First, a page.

After struggling to make a neural net that would predict steering commands reliably for an autonomous toy RC car, only based on the current camera view (no history), I approached the problem systematically in a robot simulator, which allowed for faster experimentation, finally leading to success.
With only two simple training tracks, one with a 90° left curve and the other one with a 90° right curve, I was able to teach reliable driving behavior. The neural net generalizes better than expected, such that the self-driving car stays on the “road”, even for tracks differing significantly from the training data.
Given more varied examples of successful steering, the driving behavior could become a lot smoother than the video shows. But interestingly, the convolutional neural network (CNN) seems to interpolate nicely between the provided training examples, and is able to handle unknown degrees of road bends.
It even manages to drive through road crossings (see after the break), if a little awkwardly, since crossings “look confusing” and were never trained. When positioned outside of the track facing it at a slight angle, the car also manages to steer in the “hinted” direction and aligns properly with the track!
This project is about an autonomous vehicle, based on a modified toy RC car, that can drive along a “road” without any manual interaction required.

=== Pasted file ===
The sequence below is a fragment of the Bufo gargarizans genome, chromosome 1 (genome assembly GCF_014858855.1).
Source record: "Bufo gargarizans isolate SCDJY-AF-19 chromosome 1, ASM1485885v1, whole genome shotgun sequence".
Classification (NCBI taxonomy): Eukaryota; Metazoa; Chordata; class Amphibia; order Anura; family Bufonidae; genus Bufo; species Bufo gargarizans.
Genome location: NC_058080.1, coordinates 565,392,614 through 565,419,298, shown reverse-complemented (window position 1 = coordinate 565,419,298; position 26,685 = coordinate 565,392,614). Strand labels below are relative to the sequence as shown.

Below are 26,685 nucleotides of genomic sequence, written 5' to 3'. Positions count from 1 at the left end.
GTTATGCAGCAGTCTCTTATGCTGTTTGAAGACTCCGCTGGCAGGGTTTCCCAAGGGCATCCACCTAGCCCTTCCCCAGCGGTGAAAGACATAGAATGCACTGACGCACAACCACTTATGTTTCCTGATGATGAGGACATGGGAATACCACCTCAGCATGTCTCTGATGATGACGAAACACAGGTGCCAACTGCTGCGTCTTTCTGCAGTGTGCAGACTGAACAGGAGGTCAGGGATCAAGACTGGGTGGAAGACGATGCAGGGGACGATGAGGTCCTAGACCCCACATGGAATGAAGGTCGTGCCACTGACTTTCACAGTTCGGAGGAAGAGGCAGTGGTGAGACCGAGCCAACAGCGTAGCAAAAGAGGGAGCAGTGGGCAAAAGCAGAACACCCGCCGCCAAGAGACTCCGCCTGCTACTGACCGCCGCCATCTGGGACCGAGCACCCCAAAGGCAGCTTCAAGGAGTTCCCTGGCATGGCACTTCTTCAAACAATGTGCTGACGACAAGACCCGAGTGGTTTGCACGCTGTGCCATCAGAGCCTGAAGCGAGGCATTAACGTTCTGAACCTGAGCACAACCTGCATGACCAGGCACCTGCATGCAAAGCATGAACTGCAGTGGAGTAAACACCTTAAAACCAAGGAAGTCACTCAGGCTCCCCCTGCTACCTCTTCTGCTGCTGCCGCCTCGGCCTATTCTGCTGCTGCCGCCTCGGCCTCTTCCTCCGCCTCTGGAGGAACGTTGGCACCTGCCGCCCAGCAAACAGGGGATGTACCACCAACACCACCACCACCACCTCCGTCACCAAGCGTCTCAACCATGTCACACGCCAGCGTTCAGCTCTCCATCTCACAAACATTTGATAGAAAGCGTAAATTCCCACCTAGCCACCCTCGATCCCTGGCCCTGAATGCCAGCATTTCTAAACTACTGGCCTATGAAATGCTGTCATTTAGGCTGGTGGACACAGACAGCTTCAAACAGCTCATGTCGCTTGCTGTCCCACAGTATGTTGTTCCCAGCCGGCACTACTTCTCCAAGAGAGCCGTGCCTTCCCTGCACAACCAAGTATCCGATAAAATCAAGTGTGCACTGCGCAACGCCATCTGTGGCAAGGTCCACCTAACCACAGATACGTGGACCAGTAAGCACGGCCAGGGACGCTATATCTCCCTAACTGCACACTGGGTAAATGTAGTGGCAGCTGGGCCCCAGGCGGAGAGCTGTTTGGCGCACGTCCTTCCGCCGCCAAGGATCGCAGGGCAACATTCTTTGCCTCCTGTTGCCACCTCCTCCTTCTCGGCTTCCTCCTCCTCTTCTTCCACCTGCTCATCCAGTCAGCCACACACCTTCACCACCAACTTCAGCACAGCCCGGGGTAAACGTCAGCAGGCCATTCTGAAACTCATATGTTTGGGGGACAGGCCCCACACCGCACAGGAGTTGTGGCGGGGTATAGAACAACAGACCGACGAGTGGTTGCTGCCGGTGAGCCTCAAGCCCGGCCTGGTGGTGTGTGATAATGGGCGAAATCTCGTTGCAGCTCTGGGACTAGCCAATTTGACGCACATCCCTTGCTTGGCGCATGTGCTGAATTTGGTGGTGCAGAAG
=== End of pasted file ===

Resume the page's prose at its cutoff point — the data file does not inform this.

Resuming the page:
To this end, the car’s remote control is modified so it can be attached to a microcontroller, that receives commands from a Python program running on a laptop. The camera, mounted on the top of the car, streams its view wirelessly to a neural net on the laptop, that decides what steering commands are the most appropriate at every time step/frame.
In this post, I will present how to modify the remote control (soldering and mechanical changes), how to extend the car, and how to stream live video, with low latency, from the Raspberry Pi to a laptop using GStreamer and OpenCV. An upcoming post will show a reliable neural net model for automated steering.
Parsing the structured text files, provided by the Unicode consortium, at each startup is too inefficient, and merely storing the parsed text into a simple integer array wastes too much memory.
A more efficient storage uses a dictionary-like approach, to compress the needed data using a few layers of indirections, while still giving array-like performance with constant (and negligible) overhead.
In the following, I’ll briefly present the solution I found.
Analyzing these heatmaps can point out undesired correlations in the training data, between samples and labels. For example, an image classifiers for train track might rely on objects that are present in each picture (such as , while not being present in pictures of counter examples for horses. This artifact in the collected data set may be subtle, and not noticeable to a human, but would be visible on the heatmap that highlights the critical features in each image that drove the classification.